Barefoot in June, dancing gingerly around the pinecones strewn about the path to the beach. Tenderfoot no longer by August, but it is high time to put on ones shoes again. Summer is over. Time to turn to the dark side again. Three months makes for a short season, what with three-quarters of the year in-between each.
Still it is a magical time. Come midsummer’s eve the sun only briefly sets. The Canadian soldiers dance from dusk to dawn. Theirs is a short life, made shorter by the solstice, living only for the day, for them there is no tomorrow. Nearby gulls get no rest at all and sleepless themselves, they ensure no one else within earshot does either, their calls after dark begin again all the earlier before dawn.
By late August, the days are noticeably shorter, the bugs much diminished and the gulls all but gone. So are most of the summer people too. Annual greetings and goodbyes have been made. By this time of year, summer vacations have all been spent and back to school thoughts are now foremost on people’s minds.
The lake and the beach are returning to those people who live by them year-round. But before I go up to the cabin, to pack up all my cares and woes, at the end of the last beach day, I turn and look back towards the lake. Still aglow from the setting sun, filtered through the trees, it lights my way home. One last look, one last photograph, to remember by. Then turning, like the leaves have already begun to do, I head up. Tomorrow, we head down state and then home again.
One of the many mysteries in life for me are the giant tubes astride the deck of the cargo ship Keith. Even the ship’s name, Keith, is a bit of a curiosity. Most boats that are named after a person generally use their full name, including the middle initial and sometimes even an honorific to boot. To address a ship, an ocean going vessel, on a first name basis is fine, if you are a crewmember or somehow associated with the boat, but to introduce it as if it were some one name celebrity seems presumptuous in the least, in my opinion.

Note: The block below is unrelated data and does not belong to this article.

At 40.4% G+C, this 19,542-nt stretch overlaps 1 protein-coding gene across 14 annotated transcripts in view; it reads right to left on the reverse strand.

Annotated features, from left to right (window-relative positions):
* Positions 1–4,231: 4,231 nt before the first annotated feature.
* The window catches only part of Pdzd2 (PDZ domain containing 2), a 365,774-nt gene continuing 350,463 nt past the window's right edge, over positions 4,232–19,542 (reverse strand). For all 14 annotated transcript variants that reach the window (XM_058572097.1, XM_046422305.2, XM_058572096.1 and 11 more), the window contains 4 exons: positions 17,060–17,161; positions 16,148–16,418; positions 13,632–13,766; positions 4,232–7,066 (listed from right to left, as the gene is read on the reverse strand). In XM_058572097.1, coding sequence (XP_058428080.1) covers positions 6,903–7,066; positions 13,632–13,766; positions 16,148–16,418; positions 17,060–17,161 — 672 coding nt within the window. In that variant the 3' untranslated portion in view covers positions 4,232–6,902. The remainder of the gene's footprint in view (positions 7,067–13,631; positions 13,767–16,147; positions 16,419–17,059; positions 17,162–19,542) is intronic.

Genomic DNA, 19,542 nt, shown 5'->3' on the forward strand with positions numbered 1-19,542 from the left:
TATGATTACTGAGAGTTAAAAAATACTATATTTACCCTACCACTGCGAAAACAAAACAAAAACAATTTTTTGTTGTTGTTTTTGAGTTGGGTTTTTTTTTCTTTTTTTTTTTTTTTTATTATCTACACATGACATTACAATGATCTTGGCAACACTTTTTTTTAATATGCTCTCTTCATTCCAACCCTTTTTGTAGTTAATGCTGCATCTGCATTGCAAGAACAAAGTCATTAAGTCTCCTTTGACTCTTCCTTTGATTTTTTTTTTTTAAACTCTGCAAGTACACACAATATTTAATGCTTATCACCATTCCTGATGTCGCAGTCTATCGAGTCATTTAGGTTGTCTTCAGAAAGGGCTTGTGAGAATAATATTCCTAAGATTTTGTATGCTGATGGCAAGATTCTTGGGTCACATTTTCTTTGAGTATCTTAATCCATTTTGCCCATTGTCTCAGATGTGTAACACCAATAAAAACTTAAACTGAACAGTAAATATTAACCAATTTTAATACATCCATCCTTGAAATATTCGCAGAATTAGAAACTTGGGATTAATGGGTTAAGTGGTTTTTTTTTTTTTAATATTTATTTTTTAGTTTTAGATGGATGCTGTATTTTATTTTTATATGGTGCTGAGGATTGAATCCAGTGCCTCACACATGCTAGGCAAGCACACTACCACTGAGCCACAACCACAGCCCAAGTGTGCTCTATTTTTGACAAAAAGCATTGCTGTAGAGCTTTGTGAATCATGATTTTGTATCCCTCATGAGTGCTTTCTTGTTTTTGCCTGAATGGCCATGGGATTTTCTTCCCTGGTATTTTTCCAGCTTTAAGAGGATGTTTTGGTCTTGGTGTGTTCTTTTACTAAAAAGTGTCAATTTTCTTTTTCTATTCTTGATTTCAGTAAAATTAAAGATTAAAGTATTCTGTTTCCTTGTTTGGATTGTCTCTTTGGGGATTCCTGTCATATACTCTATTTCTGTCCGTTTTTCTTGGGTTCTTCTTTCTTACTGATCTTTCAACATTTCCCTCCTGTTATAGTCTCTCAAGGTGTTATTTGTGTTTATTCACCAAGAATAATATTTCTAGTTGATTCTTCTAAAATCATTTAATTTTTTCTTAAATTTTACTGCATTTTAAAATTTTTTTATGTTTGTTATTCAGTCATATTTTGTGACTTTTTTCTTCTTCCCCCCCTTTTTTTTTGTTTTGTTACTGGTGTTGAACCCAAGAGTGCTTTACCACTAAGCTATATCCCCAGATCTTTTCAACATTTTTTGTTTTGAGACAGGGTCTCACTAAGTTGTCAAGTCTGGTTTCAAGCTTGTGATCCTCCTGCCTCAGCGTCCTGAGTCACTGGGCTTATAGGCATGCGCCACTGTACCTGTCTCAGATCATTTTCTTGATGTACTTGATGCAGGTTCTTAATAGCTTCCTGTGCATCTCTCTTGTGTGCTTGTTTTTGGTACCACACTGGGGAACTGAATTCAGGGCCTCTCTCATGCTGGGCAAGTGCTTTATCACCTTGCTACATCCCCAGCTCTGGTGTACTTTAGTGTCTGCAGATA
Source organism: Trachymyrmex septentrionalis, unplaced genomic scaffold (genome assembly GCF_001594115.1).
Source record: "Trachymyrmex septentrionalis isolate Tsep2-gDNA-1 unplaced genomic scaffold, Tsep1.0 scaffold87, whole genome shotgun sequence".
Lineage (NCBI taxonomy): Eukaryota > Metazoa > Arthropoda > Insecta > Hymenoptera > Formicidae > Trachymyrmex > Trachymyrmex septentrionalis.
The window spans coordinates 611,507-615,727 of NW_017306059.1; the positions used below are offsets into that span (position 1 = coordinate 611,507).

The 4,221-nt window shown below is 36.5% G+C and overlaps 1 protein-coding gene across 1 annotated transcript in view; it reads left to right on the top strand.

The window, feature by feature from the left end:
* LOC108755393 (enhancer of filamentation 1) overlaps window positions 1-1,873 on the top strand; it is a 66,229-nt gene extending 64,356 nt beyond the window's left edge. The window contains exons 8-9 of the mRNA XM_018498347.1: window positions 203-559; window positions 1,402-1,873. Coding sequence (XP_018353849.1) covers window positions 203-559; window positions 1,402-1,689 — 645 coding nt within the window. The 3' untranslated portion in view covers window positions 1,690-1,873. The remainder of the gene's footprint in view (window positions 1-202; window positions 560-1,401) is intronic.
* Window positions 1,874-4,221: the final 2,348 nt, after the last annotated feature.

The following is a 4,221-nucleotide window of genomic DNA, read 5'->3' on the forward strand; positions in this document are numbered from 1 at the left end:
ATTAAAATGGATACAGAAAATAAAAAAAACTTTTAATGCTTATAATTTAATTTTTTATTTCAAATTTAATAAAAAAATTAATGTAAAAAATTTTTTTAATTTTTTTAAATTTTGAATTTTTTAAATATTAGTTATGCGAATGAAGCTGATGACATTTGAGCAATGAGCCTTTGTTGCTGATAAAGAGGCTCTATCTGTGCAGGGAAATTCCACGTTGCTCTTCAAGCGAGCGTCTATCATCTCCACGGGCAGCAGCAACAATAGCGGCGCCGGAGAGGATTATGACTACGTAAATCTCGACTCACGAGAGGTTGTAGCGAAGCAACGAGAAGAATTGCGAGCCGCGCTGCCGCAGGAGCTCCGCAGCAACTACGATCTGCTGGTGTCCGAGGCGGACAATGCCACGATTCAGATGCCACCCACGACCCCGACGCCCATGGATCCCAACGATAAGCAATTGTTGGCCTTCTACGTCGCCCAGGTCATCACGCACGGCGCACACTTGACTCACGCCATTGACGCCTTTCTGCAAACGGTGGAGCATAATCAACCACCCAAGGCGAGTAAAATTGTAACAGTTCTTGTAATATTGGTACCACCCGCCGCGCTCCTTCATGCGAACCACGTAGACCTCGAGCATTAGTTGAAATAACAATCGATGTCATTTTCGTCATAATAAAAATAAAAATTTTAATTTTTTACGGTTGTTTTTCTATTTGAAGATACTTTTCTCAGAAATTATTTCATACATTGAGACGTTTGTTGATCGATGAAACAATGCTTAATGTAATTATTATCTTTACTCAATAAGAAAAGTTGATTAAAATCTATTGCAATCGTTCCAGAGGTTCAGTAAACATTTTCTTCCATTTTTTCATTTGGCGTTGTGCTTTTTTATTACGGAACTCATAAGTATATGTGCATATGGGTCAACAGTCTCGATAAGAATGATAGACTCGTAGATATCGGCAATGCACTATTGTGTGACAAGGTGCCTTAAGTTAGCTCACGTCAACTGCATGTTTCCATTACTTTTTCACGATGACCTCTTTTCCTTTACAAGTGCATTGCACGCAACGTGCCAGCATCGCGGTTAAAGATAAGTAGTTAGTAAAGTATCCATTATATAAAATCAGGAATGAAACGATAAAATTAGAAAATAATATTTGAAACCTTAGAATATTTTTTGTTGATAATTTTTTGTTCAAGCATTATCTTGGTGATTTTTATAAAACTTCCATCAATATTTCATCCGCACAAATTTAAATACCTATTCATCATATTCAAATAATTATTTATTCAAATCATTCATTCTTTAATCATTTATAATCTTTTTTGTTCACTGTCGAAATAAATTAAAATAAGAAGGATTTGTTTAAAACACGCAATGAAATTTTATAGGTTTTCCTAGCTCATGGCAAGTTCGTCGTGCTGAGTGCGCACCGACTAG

Another Keith, is the equally titanic portrait by the artist Chuck Close. A thing for this artist, large canvas, super high definition, photorealistic, these portraits emblematic of his painting style. As is his propensity to name these works by the first name of the subject. I’ve always admired photorealism, it’s attention to detail, the painstaking demands of this approach. I am reminded of the struggles embodied in the old folk song, John Henry, the steel driving man. One man, giving his heart out in an endeavor to outpace a machine, progress and time.
Anyway, what about those huge tubes? We frequently see salties hauling wind turbine blades, like these tubes they are racked and stacked on deck, but I don’t think that these tubes are part of any turbine. I think that they contain something that is the real cargo, making the Keith a container ship, in an oddball sense. The tubes are of different lengths, which I also find odd. The tubes look purpose built for the Keith. The boat is new, launched just last year. Its photo on various maritime registry websites shows the ship carrying these tubes. I wonder if the tubes contain some sort of bulk cargo, like a liquid or a gas? It’s a mystery.